Australians often face costs when receiving dental care and even those who are covered by private health insurance can still be out of pocket up to almost $2000 for some dental procedures, according to a report just released by the Australian Institute of Health and Welfare (AIHW).
The report, ‘Oral health and dental care in Australia’, draws together data from a variety of sources to explore the oral health of Australians and their use of dental care services.
Recent data published by the Australian Bureau of Statistics shows that in 2017–18, half of Australians aged 15 and over said they had seen a dentist over the past 12 months.
However, a national study of adult oral health conducted by the University of Adelaide found that in the same year, about two in five said they avoided or delayed visiting a dentist due to the cost, and this was more common among people who were not covered by private health insurance.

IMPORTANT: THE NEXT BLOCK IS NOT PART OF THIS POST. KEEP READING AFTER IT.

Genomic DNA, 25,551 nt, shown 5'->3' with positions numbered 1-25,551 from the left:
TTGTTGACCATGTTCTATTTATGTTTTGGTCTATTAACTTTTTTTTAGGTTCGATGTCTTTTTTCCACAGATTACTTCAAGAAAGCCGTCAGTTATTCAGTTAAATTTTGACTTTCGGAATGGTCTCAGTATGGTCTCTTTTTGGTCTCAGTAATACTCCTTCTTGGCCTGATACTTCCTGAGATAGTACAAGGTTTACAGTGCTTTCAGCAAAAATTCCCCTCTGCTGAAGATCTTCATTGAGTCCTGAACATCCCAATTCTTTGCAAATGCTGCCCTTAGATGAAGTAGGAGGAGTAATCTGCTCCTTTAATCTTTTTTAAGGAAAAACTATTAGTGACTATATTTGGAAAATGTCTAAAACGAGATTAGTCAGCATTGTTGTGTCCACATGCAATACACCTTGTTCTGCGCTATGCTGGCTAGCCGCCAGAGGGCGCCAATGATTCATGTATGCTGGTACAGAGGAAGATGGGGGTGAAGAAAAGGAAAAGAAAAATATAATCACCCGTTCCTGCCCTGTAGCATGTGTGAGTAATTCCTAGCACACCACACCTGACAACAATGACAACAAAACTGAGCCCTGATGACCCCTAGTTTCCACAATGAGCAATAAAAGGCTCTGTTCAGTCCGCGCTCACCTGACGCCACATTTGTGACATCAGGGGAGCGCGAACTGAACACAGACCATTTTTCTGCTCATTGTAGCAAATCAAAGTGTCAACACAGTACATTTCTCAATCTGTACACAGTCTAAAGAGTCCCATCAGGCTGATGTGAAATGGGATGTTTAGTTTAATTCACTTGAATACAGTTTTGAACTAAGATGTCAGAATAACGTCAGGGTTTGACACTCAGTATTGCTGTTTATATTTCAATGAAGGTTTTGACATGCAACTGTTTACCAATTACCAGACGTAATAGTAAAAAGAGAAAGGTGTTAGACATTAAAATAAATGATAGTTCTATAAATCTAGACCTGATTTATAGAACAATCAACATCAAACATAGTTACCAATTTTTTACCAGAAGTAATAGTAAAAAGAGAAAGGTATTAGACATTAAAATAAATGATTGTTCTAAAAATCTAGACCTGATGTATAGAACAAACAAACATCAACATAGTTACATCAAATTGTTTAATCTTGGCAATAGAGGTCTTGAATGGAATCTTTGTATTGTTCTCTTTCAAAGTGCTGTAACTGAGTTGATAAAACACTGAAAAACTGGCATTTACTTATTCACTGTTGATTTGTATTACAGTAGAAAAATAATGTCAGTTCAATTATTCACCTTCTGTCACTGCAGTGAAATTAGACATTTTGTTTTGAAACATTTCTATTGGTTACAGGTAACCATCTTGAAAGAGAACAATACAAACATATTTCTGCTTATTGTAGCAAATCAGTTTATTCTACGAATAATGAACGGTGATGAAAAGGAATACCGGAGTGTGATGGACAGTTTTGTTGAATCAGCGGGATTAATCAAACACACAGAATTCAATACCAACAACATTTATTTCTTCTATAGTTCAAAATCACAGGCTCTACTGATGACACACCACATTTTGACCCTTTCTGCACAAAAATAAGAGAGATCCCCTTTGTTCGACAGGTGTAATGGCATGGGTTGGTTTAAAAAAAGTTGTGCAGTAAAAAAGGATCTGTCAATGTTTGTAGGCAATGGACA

“More than half of people without insurance said they avoided the dentist because of the cost, compared with about one in four people with insurance,” AIHW spokesperson Dr Adrian Webster said.
Even those people who receive dental treatment using their private health insurance can face substantial out-of-pocket costs. For example, the median out-of-pocket cost after using their health insurance for a full crown was $786. However, there was a great deal of variation between patients, with some paying as little as $26 out of their own pockets, and others paying $1989.
Other, more routine procedures also saw great variation in out-of-pocket costs even after private health insurance payments.
The report further suggests that some Australians are more likely to see cost as a barrier than other groups. For example, Aboriginal and Torres Strait Islander people were more likely to report avoiding the dentist due to cost than non-Indigenous Australians, and females were more likely than males.